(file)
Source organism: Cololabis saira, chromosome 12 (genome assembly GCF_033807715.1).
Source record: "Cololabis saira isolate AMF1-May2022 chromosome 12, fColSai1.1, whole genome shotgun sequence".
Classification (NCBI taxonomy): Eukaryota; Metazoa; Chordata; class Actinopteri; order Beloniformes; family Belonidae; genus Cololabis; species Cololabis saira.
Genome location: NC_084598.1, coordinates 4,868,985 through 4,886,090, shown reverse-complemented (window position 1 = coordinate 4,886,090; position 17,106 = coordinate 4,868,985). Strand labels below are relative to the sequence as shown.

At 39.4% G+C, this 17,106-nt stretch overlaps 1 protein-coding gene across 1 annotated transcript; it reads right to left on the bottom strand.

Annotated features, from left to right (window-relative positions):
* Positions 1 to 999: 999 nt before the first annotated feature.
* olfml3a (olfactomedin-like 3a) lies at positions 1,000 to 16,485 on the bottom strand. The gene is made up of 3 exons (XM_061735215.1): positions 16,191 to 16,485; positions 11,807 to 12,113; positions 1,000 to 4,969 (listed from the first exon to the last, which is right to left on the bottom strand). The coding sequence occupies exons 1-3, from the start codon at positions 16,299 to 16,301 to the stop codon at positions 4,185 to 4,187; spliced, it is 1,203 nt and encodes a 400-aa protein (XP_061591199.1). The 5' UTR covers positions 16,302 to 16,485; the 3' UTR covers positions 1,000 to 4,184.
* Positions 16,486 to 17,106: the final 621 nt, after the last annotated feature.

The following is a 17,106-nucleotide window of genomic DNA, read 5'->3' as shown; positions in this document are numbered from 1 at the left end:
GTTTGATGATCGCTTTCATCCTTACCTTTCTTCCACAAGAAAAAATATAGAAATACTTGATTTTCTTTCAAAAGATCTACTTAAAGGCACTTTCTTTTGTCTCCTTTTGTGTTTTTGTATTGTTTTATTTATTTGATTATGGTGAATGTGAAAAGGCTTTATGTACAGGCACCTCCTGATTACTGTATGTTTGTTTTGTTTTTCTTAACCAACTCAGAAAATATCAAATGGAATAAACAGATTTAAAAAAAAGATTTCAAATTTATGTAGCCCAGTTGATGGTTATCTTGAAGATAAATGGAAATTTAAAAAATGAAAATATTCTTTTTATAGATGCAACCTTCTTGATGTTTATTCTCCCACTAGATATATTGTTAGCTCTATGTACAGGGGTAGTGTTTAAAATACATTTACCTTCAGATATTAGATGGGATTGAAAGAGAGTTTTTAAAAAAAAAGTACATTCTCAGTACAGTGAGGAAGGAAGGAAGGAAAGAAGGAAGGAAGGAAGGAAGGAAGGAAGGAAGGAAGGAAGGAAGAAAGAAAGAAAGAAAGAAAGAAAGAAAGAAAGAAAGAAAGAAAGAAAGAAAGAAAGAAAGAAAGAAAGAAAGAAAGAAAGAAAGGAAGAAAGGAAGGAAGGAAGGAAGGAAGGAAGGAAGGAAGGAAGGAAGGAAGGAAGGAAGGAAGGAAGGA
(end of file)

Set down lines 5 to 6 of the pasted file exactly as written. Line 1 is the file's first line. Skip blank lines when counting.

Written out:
At 39.4% G+C, this 17,106-nt stretch overlaps 1 protein-coding gene across 1 annotated transcript; it reads right to left on the bottom strand.

Annotated features, from left to right (window-relative positions):